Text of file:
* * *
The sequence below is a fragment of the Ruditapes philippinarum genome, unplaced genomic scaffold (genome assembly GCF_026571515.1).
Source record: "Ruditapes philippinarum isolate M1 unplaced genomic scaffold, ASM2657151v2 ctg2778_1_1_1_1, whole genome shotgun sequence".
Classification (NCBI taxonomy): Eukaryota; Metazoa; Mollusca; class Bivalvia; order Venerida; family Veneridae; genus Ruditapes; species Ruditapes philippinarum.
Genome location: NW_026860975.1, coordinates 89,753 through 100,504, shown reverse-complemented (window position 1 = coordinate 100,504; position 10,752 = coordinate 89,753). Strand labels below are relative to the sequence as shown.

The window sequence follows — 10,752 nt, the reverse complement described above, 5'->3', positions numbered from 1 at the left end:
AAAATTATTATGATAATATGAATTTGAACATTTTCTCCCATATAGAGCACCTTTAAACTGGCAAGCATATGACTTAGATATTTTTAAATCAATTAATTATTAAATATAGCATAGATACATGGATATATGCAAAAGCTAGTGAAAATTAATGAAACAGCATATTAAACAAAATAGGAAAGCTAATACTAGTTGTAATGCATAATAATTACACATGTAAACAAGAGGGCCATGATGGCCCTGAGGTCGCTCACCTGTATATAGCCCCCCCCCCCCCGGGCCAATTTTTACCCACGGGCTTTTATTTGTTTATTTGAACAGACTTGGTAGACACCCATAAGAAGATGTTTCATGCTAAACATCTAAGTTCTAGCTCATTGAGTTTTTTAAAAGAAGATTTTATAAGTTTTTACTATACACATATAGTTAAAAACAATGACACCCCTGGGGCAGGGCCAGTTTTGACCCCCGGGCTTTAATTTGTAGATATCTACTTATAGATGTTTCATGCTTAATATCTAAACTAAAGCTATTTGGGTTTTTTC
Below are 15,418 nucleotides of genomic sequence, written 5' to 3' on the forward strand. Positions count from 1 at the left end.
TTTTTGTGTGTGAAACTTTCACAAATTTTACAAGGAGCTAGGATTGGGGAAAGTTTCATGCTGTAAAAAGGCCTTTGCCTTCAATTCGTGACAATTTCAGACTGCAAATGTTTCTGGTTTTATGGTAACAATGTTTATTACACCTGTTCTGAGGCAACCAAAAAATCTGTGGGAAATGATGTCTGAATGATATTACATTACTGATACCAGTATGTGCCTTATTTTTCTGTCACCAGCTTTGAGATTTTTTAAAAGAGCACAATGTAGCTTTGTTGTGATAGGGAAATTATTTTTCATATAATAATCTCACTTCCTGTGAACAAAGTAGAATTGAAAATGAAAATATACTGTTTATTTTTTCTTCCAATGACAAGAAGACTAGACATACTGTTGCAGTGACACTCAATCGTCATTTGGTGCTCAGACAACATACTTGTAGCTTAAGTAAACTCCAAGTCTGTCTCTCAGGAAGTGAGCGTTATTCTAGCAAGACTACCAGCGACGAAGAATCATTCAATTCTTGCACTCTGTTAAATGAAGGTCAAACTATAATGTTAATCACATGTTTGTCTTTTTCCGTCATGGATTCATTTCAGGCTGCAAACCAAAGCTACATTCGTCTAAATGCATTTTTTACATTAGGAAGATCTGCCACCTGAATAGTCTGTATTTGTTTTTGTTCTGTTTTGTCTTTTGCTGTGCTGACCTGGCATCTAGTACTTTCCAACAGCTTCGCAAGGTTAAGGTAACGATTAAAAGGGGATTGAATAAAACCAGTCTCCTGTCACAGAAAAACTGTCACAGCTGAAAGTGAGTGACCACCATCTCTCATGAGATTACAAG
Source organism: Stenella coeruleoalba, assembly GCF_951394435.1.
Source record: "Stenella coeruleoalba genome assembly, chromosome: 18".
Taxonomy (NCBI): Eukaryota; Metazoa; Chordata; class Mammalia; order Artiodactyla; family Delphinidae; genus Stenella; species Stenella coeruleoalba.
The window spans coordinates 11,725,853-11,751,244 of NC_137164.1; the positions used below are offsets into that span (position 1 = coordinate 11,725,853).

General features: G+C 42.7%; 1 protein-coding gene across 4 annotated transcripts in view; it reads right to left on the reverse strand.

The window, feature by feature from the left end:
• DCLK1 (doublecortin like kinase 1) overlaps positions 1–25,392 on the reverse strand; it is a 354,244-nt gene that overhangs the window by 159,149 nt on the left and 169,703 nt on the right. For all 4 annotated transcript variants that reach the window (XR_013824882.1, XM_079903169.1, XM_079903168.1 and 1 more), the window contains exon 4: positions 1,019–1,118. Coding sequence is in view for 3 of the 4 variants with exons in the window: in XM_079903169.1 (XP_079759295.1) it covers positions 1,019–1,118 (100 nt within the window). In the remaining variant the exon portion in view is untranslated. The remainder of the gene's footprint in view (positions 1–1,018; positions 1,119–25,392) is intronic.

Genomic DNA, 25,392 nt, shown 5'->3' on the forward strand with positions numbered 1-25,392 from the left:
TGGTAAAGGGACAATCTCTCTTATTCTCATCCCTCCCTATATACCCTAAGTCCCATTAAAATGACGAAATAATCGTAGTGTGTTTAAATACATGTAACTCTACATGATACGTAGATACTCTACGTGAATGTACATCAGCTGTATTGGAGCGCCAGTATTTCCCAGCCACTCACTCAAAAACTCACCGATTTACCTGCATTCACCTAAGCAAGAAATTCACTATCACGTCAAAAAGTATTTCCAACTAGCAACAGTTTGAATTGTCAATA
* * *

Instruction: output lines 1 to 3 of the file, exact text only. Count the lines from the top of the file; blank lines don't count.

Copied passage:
The sequence below is a fragment of the Ruditapes philippinarum genome, unplaced genomic scaffold (genome assembly GCF_026571515.1).
Source record: "Ruditapes philippinarum isolate M1 unplaced genomic scaffold, ASM2657151v2 ctg2778_1_1_1_1, whole genome shotgun sequence".
Classification (NCBI taxonomy): Eukaryota; Metazoa; Mollusca; class Bivalvia; order Venerida; family Veneridae; genus Ruditapes; species Ruditapes philippinarum.